The preservationists also suspect that work on the clock, barred by the court, has already begun. The hands have been painted, which is allowable, but that has meant moving them. “According to the Clock Master of the City of New York," Hiller said, "there’s no way to move the hands without disconnecting them from the driveshaft of the mechanism or stripping the clock's gears.”

The city's Clock Master, Marvin Schneider, helped to restore the clock in 1980. Along with Forest Markowitz, he has been winding and maintaining the clock for years and both men are among the preservationists who are part of the suit. (Schneider referred questions about the case the Hiller.)

Hiller offered the free inspection services of Schneider and Markowitz and was turned down.

“LPC did not approve work to the clock mechanism and, as of this time, we have no reason to believe any such work was done,” Negron said in a statement. “We have asked the owner to hire a clock expert to inspect the clock and report back to us.” The work on the clock’s exterior, Negron said, is part of the approved building-wide restoration project.

“The developer is not respecting the Landmarks Law or the court’s decision,” Hiller said. “It’s a thumb in the eye of the preservationists who brought this lawsuit, it’s a thumb in the eye of the commission and it’s a thumb in the eye of the courts.”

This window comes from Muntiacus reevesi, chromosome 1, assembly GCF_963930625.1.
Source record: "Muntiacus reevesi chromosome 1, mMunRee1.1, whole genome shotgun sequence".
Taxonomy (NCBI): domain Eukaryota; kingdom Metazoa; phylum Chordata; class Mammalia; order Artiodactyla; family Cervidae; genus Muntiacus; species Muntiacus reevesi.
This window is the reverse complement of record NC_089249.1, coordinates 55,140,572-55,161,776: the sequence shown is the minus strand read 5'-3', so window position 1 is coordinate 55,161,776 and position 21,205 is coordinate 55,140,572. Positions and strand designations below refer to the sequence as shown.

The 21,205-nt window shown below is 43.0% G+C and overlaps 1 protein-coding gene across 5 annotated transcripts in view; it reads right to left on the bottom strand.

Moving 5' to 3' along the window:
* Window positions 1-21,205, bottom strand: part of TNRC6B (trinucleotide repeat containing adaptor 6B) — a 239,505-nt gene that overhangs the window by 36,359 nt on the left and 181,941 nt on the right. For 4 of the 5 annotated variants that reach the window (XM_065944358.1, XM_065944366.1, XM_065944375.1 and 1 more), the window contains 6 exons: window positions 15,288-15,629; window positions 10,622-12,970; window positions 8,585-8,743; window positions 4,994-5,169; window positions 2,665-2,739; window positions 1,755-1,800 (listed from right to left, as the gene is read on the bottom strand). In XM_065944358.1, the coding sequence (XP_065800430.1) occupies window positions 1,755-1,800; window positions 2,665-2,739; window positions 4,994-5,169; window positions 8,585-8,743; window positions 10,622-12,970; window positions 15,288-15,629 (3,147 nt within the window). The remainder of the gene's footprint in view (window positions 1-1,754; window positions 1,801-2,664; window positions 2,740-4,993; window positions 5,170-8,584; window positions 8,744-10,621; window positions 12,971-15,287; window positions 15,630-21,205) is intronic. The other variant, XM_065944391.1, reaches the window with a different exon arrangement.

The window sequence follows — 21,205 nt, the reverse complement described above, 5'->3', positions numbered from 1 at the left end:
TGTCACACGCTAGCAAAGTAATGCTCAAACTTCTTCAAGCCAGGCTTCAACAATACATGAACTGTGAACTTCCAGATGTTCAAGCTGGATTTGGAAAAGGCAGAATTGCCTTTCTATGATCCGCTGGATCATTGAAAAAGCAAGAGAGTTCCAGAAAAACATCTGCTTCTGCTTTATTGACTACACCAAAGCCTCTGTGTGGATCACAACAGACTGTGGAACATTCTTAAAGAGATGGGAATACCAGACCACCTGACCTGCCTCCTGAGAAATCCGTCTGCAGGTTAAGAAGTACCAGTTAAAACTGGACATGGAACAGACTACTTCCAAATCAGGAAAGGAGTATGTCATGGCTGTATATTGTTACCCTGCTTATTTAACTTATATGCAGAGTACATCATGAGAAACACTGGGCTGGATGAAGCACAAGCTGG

“If we do not receive a satisfactory response from the developer and the commission,” Hiller added, “we will be bringing an order of show cause for contempt against the developer for violating a court order and judgement.”

Jeffrey Braun, the developer’s lawyer, declined to respond to questions about Hiller’s assertions. In a statement, he said he would appeal the state Appellate Division’s split decision to the New York Court of Appeals, the state’s highest court.

“We simply do not believe that the Landmarks Preservation Commission has the power to require a building owner to continue to allow the public to enter its building’s interior spaces," Braun said. "And certainly the Commission itself never has believed that it has that power. We also believe that electrifying the clock would perpetually guaranty that the public will be able to enjoy an illuminated clock.”

A spokesman for the city’s Law Department said the agency has yet to decide whether to join the appeal. “The court was divided in its ruling, 3-2.  We are evaluating next steps,” he said.

Proposed work on the clock tower is part of a complex restoration and residential conversion of the McKim, Mead & White landmark building, now underway. Representatives from the partners in the development, the Peebles Corp. and the Elad Group, did not respond to requests for comment on the recent court decision.

In October, 2014, as developers were pursuing approvals for 346 Broadway, the Trib visited with the city's Clock Master, Marvin Scheider, and Forest Markowitz, who were continuing to wind the clock after electricity had been cut to the tower. Below is the video that came from that visit.